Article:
When it comes to software developer training, companies want to prepare new hires to be productive right out of the gate. This can be difficult because most employers don’t have the time or resources to teach every last nuance of their development environment. Using a simulated training environment is a great way to mitigate this problem.
Simulated training environments for software developer training provide developers with a safe place to experiment, find bugs, and learn from mistakes. It’s essentially like having a tool shop without the risk of damaging expensive tools. This environment provides employees with a greater understanding of what’s happening on their machine at any given time, giving them skills that will transfer back into the real software developer business—and saving employers plenty of time and damage control.
Simulated learning environments (SLEs) are a form of technology-based training that enable individuals to learn or practice in a virtualized development environment that mimics the physical constraints and features of the real world.
For example, SLEs have been used to teach pilots how to fly aircraft prior to taking to the skies and training medical personnel on how to respond to emergency situations. How do astronauts practice being in zero gravity? A simulated training environment like this one…
A simulated training environment allows developers to execute code and get real-time feedback without the consequences of doing so in a live environment. The great thing about SLE’s is they allow learners to try out different things and learn by trial and error, without having any impact on the actual systems. This empowers learners to take risks and experiment freely, making mistakes along the way in a safe environment.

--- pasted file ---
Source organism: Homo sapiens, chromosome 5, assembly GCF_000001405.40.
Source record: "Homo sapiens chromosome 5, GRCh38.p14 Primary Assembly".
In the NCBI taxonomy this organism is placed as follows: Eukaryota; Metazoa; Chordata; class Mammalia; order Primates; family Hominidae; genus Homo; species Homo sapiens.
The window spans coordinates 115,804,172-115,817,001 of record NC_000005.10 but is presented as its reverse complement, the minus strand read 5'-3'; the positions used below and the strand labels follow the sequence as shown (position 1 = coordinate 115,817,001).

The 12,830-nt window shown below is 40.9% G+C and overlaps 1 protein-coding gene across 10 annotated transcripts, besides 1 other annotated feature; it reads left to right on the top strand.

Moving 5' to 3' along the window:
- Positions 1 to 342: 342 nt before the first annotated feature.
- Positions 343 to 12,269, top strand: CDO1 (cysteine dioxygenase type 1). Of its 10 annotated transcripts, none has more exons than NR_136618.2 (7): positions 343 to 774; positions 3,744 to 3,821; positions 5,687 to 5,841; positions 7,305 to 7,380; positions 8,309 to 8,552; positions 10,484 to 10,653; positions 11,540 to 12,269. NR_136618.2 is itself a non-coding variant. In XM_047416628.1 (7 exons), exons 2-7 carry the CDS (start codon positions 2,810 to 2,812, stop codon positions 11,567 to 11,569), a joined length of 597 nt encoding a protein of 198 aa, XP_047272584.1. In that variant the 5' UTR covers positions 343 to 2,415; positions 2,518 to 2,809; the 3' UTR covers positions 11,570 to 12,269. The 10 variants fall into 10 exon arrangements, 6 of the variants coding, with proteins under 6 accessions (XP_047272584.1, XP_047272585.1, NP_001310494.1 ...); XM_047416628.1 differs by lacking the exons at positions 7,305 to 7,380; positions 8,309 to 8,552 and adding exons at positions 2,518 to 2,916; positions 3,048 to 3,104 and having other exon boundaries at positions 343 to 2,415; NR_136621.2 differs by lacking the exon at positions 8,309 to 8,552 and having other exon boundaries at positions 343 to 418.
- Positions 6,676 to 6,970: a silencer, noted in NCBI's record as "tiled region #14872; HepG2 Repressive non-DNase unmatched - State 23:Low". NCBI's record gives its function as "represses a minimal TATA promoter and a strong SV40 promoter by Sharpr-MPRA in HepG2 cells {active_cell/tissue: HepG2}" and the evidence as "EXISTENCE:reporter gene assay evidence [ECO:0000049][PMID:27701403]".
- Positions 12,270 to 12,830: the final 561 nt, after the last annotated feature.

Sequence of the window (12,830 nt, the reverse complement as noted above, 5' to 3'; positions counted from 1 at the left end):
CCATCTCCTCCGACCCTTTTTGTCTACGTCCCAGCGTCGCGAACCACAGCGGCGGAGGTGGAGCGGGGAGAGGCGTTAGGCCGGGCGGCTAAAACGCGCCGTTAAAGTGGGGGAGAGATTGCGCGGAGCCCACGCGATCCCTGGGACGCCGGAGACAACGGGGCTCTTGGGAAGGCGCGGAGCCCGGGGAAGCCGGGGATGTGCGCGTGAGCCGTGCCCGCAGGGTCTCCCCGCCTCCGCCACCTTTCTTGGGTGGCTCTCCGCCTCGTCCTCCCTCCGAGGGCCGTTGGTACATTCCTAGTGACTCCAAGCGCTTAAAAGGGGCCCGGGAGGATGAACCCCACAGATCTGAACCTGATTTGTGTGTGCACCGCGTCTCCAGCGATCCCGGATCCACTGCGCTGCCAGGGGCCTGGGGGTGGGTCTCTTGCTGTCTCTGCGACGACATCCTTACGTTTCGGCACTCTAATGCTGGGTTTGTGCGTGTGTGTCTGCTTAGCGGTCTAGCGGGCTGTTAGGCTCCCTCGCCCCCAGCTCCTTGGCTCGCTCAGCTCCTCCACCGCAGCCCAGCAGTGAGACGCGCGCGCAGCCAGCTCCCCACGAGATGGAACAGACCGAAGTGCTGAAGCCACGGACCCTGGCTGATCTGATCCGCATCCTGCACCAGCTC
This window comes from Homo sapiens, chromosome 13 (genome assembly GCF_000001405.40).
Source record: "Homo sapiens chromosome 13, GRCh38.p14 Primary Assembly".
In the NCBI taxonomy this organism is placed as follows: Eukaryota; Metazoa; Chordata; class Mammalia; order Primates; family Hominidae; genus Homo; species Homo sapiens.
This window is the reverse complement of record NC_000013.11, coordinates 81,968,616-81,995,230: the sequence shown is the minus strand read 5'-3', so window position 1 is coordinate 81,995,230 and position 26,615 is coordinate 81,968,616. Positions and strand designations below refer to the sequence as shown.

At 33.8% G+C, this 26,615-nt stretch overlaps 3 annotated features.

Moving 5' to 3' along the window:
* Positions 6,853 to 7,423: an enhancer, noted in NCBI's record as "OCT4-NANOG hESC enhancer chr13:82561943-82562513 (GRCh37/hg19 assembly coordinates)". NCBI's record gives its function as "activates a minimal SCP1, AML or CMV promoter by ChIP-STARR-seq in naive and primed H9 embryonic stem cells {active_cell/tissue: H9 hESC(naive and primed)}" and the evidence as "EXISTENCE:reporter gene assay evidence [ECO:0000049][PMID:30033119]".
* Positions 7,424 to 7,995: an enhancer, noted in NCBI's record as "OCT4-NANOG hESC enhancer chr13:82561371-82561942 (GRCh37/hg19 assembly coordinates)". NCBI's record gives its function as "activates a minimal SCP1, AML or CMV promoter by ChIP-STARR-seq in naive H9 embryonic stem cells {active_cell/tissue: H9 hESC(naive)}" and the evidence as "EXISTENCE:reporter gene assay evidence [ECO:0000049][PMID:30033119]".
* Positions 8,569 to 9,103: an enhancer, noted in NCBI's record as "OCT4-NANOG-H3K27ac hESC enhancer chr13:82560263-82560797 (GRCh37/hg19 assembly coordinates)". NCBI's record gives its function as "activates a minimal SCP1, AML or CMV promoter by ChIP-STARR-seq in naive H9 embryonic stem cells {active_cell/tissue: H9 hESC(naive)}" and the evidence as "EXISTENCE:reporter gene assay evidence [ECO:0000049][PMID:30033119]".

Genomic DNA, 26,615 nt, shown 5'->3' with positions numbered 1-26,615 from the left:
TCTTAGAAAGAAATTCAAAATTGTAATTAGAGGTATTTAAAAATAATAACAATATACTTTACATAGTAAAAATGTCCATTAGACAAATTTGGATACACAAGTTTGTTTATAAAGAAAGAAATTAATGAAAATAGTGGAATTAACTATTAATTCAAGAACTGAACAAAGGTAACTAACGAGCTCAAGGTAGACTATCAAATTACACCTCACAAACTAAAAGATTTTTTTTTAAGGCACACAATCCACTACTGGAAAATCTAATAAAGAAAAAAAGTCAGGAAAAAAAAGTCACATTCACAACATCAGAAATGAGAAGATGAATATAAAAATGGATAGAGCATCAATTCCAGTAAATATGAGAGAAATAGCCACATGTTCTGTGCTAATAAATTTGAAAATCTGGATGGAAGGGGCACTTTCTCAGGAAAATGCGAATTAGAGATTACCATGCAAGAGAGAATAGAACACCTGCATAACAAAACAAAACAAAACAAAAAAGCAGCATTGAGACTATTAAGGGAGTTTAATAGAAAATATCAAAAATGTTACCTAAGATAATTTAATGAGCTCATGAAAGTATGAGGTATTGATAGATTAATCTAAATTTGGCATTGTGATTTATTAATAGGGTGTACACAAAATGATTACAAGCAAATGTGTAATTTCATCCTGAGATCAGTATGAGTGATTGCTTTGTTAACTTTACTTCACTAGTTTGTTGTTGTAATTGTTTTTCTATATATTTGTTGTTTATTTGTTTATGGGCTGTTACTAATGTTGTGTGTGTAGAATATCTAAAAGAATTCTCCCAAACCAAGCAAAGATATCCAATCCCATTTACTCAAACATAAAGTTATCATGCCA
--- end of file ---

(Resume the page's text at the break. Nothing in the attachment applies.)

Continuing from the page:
SLEs are also used in software development. For example, they can be utilized in modeling and simulation processes that enable developers to test code before it goes into production.
How do you encourage a software developer to be productive? One solution is to provide them with an environment in which they can practice their skills in a simulated setting.
A simulated learning environment (SLE) provides real-world scenarios in which developers can apply their knowledge, experience, and trained skills to solve problems. The most important part of this process is the feedback loop: after completing each scenario, the developer receives immediate feedback on their decision-making process and outcomes.
By providing a realistic environment that is safe for experimentation and mistakes, SLEs help developers gain confidence in their ability to make good decisions and effectively troubleshoot.
In a controlled environment, mistakes can be quickly remedied. Simulated learning environments provide the opportunity to practice complex processes and even make up scenarios that might never happen in real life, without fear of repercussions.